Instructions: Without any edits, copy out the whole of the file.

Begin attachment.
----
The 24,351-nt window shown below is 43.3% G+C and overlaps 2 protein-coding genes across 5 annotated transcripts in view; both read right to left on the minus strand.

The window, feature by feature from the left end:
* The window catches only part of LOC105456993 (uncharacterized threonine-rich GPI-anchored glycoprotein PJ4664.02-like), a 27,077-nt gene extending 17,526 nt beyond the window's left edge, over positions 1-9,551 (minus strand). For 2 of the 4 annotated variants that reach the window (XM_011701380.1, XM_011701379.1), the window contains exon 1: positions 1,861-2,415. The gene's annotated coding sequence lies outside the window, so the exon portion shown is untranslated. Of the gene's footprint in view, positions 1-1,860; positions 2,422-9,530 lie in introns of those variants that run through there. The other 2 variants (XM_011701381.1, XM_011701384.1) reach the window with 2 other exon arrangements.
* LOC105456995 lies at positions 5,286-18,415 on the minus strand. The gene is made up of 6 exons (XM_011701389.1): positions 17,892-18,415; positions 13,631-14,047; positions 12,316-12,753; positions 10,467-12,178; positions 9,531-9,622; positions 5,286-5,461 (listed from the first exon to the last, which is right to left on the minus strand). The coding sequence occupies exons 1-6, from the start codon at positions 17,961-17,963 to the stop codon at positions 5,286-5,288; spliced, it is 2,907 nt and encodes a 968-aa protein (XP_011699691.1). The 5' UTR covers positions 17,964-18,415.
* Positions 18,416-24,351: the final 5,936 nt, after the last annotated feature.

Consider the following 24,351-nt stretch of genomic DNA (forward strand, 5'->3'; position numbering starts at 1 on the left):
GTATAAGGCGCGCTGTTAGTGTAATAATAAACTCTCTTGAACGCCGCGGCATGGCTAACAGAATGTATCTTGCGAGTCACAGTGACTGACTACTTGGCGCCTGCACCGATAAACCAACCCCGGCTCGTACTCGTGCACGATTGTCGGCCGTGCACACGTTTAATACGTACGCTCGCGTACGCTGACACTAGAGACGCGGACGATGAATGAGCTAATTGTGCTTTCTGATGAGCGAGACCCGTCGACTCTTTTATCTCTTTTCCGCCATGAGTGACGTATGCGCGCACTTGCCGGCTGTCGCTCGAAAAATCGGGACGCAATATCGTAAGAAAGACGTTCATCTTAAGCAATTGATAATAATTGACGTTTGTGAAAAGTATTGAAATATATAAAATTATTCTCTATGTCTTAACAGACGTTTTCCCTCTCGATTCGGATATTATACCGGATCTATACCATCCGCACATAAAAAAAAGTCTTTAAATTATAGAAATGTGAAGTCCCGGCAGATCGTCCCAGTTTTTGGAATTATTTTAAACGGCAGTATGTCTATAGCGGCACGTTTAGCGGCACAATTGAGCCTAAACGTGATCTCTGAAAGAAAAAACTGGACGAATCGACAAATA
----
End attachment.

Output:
The 24,351-nt window shown below is 43.3% G+C and overlaps 2 protein-coding genes across 5 annotated transcripts in view; both read right to left on the minus strand.

The window, feature by feature from the left end:
* The window catches only part of LOC105456993 (uncharacterized threonine-rich GPI-anchored glycoprotein PJ4664.02-like), a 27,077-nt gene extending 17,526 nt beyond the window's left edge, over positions 1-9,551 (minus strand). For 2 of the 4 annotated variants that reach the window (XM_011701380.1, XM_011701379.1), the window contains exon 1: positions 1,861-2,415. The gene's annotated coding sequence lies outside the window, so the exon portion shown is untranslated. Of the gene's footprint in view, positions 1-1,860; positions 2,422-9,530 lie in introns of those variants that run through there. The other 2 variants (XM_011701381.1, XM_011701384.1) reach the window with 2 other exon arrangements.
* LOC105456995 lies at positions 5,286-18,415 on the minus strand. The gene is made up of 6 exons (XM_011701389.1): positions 17,892-18,415; positions 13,631-14,047; positions 12,316-12,753; positions 10,467-12,178; positions 9,531-9,622; positions 5,286-5,461 (listed from the first exon to the last, which is right to left on the minus strand). The coding sequence occupies exons 1-6, from the start codon at positions 17,961-17,963 to the stop codon at positions 5,286-5,288; spliced, it is 2,907 nt and encodes a 968-aa protein (XP_011699691.1). The 5' UTR covers positions 17,964-18,415.
* Positions 18,416-24,351: the final 5,936 nt, after the last annotated feature.

Consider the following 24,351-nt stretch of genomic DNA (forward strand, 5'->3'; position numbering starts at 1 on the left):
GTATAAGGCGCGCTGTTAGTGTAATAATAAACTCTCTTGAACGCCGCGGCATGGCTAACAGAATGTATCTTGCGAGTCACAGTGACTGACTACTTGGCGCCTGCACCGATAAACCAACCCCGGCTCGTACTCGTGCACGATTGTCGGCCGTGCACACGTTTAATACGTACGCTCGCGTACGCTGACACTAGAGACGCGGACGATGAATGAGCTAATTGTGCTTTCTGATGAGCGAGACCCGTCGACTCTTTTATCTCTTTTCCGCCATGAGTGACGTATGCGCGCACTTGCCGGCTGTCGCTCGAAAAATCGGGACGCAATATCGTAAGAAAGACGTTCATCTTAAGCAATTGATAATAATTGACGTTTGTGAAAAGTATTGAAATATATAAAATTATTCTCTATGTCTTAACAGACGTTTTCCCTCTCGATTCGGATATTATACCGGATCTATACCATCCGCACATAAAAAAAAGTCTTTAAATTATAGAAATGTGAAGTCCCGGCAGATCGTCCCAGTTTTTGGAATTATTTTAAACGGCAGTATGTCTATAGCGGCACGTTTAGCGGCACAATTGAGCCTAAACGTGATCTCTGAAAGAAAAAACTGGACGAATCGACAAATA